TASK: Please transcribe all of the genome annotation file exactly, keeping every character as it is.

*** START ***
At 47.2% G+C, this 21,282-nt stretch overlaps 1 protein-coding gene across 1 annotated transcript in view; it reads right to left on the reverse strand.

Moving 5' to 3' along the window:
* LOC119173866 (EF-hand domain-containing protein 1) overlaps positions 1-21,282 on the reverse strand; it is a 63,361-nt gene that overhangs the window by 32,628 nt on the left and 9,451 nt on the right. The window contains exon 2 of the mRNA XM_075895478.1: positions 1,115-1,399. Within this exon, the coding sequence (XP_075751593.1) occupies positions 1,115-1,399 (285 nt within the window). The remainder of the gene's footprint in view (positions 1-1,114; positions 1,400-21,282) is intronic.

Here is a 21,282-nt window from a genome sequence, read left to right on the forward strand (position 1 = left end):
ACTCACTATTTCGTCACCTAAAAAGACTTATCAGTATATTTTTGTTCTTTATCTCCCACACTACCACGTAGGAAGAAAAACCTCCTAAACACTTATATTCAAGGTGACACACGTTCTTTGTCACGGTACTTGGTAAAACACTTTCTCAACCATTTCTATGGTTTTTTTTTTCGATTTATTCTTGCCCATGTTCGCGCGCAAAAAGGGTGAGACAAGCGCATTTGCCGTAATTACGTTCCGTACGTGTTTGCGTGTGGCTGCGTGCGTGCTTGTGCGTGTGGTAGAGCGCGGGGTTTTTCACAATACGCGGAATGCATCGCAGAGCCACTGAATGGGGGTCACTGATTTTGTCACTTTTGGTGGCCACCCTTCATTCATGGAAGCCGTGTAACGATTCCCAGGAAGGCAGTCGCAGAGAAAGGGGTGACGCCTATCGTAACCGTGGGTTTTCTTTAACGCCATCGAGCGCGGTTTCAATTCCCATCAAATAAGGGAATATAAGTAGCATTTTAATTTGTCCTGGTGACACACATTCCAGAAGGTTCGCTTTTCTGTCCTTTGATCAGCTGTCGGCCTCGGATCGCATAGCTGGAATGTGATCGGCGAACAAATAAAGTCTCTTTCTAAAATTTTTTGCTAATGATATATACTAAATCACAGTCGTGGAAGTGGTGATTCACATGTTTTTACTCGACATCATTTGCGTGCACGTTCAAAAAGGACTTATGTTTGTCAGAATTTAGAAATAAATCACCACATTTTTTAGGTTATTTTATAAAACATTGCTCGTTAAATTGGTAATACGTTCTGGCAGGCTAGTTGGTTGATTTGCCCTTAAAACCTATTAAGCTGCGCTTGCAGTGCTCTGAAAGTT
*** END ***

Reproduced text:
At 47.2% G+C, this 21,282-nt stretch overlaps 1 protein-coding gene across 1 annotated transcript in view; it reads right to left on the reverse strand.

Moving 5' to 3' along the window:
* LOC119173866 (EF-hand domain-containing protein 1) overlaps positions 1-21,282 on the reverse strand; it is a 63,361-nt gene that overhangs the window by 32,628 nt on the left and 9,451 nt on the right. The window contains exon 2 of the mRNA XM_075895478.1: positions 1,115-1,399. Within this exon, the coding sequence (XP_075751593.1) occupies positions 1,115-1,399 (285 nt within the window). The remainder of the gene's footprint in view (positions 1-1,114; positions 1,400-21,282) is intronic.

Here is a 21,282-nt window from a genome sequence, read left to right on the forward strand (position 1 = left end):
ACTCACTATTTCGTCACCTAAAAAGACTTATCAGTATATTTTTGTTCTTTATCTCCCACACTACCACGTAGGAAGAAAAACCTCCTAAACACTTATATTCAAGGTGACACACGTTCTTTGTCACGGTACTTGGTAAAACACTTTCTCAACCATTTCTATGGTTTTTTTTTTCGATTTATTCTTGCCCATGTTCGCGCGCAAAAAGGGTGAGACAAGCGCATTTGCCGTAATTACGTTCCGTACGTGTTTGCGTGTGGCTGCGTGCGTGCTTGTGCGTGTGGTAGAGCGCGGGGTTTTTCACAATACGCGGAATGCATCGCAGAGCCACTGAATGGGGGTCACTGATTTTGTCACTTTTGGTGGCCACCCTTCATTCATGGAAGCCGTGTAACGATTCCCAGGAAGGCAGTCGCAGAGAAAGGGGTGACGCCTATCGTAACCGTGGGTTTTCTTTAACGCCATCGAGCGCGGTTTCAATTCCCATCAAATAAGGGAATATAAGTAGCATTTTAATTTGTCCTGGTGACACACATTCCAGAAGGTTCGCTTTTCTGTCCTTTGATCAGCTGTCGGCCTCGGATCGCATAGCTGGAATGTGATCGGCGAACAAATAAAGTCTCTTTCTAAAATTTTTTGCTAATGATATATACTAAATCACAGTCGTGGAAGTGGTGATTCACATGTTTTTACTCGACATCATTTGCGTGCACGTTCAAAAAGGACTTATGTTTGTCAGAATTTAGAAATAAATCACCACATTTTTTAGGTTATTTTATAAAACATTGCTCGTTAAATTGGTAATACGTTCTGGCAGGCTAGTTGGTTGATTTGCCCTTAAAACCTATTAAGCTGCGCTTGCAGTGCTCTGAAAGTT